It nags because the nice, supportive people are supposed to be nice and support everyone on their team or in their class or on the bus, I suppose.  I found a lot in improv was shaken by Antonym Action Vibe.  I think that may have contributed to my abysmal failure in improv and my deep disappointment in the whole thing.

The other morning, the boys threw yogurt on the floor for the millionth time after I’d wiped the floor down for the millionth and first time.  I was upset that Huzzy gave them a bowl of yogurt and didn’t supervise them.  Poor Huzzy came over and offered to wipe the floor.  I said, “no.”  Not JUST  to be a martyr, but because Huzzy’s version of cleaning and wiping tends to involve a cursory wipe down and a fine layer of sticky crap left behind.  I asked him to just finish up with the boys so I could get the laundry.

I came back.  My shoes started sticking to the floor.  Then they were just sticky, no matter where I walked. 

Sticky shoes and the sticky sound they make are a ridiculous, personal pet peeve of mine, and probably unrelated to Antonym Action Vibe.  But I lost.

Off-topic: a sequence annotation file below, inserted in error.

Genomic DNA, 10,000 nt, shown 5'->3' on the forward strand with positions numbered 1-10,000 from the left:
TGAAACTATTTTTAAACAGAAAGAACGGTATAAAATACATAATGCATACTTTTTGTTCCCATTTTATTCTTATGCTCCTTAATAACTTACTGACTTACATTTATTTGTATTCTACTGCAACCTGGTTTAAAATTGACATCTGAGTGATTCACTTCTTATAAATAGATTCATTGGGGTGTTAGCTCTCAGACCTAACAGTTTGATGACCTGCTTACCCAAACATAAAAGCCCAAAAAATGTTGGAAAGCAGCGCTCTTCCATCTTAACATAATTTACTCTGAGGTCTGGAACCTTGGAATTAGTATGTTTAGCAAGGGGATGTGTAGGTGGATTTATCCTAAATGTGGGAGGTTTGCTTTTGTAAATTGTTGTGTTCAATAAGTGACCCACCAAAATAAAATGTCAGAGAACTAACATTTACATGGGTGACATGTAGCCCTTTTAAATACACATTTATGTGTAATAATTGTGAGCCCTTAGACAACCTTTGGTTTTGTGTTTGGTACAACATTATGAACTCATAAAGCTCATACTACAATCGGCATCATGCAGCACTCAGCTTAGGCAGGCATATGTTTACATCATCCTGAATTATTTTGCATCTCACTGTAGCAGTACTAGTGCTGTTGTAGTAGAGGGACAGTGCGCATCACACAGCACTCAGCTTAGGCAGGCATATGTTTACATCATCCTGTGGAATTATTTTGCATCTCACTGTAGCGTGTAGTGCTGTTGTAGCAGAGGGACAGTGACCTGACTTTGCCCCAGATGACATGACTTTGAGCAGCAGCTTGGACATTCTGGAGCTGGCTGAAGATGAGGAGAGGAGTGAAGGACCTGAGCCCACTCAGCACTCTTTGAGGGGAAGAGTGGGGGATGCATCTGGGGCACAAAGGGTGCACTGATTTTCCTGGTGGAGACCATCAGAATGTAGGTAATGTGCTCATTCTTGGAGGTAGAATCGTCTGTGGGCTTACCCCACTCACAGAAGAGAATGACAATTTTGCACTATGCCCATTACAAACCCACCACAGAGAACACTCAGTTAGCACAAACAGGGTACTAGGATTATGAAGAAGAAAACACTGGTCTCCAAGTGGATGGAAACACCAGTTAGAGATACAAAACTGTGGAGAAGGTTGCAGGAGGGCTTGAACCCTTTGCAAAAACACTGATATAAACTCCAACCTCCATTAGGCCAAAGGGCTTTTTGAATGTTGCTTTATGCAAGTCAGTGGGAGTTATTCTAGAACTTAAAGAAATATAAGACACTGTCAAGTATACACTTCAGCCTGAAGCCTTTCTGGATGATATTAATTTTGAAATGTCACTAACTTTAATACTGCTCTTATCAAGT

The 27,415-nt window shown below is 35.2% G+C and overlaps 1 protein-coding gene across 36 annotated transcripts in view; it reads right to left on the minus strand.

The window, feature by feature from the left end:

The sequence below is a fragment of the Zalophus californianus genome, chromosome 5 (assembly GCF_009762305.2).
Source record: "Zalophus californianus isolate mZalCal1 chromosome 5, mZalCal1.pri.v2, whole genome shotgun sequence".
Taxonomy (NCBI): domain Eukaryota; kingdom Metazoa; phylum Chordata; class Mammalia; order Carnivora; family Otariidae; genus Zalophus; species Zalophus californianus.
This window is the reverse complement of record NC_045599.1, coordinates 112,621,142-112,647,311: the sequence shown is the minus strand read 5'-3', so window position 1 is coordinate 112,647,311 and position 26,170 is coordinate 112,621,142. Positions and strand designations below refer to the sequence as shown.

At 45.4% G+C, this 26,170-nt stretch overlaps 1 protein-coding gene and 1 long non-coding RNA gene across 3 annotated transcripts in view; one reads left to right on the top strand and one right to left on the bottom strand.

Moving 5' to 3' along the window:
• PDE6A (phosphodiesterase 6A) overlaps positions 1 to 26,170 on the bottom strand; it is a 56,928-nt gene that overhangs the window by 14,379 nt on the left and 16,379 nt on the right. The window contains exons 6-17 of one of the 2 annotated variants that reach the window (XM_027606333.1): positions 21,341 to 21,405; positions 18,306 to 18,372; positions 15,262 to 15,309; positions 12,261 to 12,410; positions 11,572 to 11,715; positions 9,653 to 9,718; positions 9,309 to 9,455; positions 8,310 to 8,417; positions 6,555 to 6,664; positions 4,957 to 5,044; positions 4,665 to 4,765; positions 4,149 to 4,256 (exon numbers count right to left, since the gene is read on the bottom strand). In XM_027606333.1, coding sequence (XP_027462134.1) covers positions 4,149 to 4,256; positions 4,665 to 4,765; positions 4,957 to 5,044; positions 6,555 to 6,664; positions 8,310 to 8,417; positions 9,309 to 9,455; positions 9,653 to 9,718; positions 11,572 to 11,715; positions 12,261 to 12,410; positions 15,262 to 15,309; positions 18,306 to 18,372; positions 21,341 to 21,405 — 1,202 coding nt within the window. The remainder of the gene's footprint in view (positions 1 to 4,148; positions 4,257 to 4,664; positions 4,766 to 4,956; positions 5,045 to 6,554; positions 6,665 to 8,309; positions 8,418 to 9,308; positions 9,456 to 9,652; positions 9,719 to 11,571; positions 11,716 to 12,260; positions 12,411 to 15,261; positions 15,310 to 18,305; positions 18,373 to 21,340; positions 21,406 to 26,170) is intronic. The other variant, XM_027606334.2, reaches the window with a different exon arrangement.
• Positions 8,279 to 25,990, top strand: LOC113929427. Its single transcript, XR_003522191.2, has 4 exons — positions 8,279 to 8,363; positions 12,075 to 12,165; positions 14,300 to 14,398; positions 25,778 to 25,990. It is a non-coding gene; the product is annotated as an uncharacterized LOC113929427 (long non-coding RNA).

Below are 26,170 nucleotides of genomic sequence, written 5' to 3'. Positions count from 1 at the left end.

Apparently, this was the battle I wanted to choose, for I am an idiot.

“Did you ‘wash’ the floor?” I boomed.

“I made the mess, I’m an adult.  I cleaned it up.”
Crying, for God’s sake.

You see, AAV slowly blinds the victim.  She feels, quietly, that no one hears her on all the trivial issues that fill our days.  This, ironically, gives them much more weight than they deserve.  She yells so that people can’t help but hear, if not listen.  She can’t discern decency anymore.  She assumes all efforts are made to silence, rather than help, her.

So it seems the real victim in this is Huzzy.  The other favored victim is my pair of sticky shoes.  One of those got an apology.  The other is scrubbed and drying on the mat by the front door, next to a picture of Sally Struthers, who urges me to care and quietly tells me with her eyes that the solution is either to grow a pair or get a DNA upgrade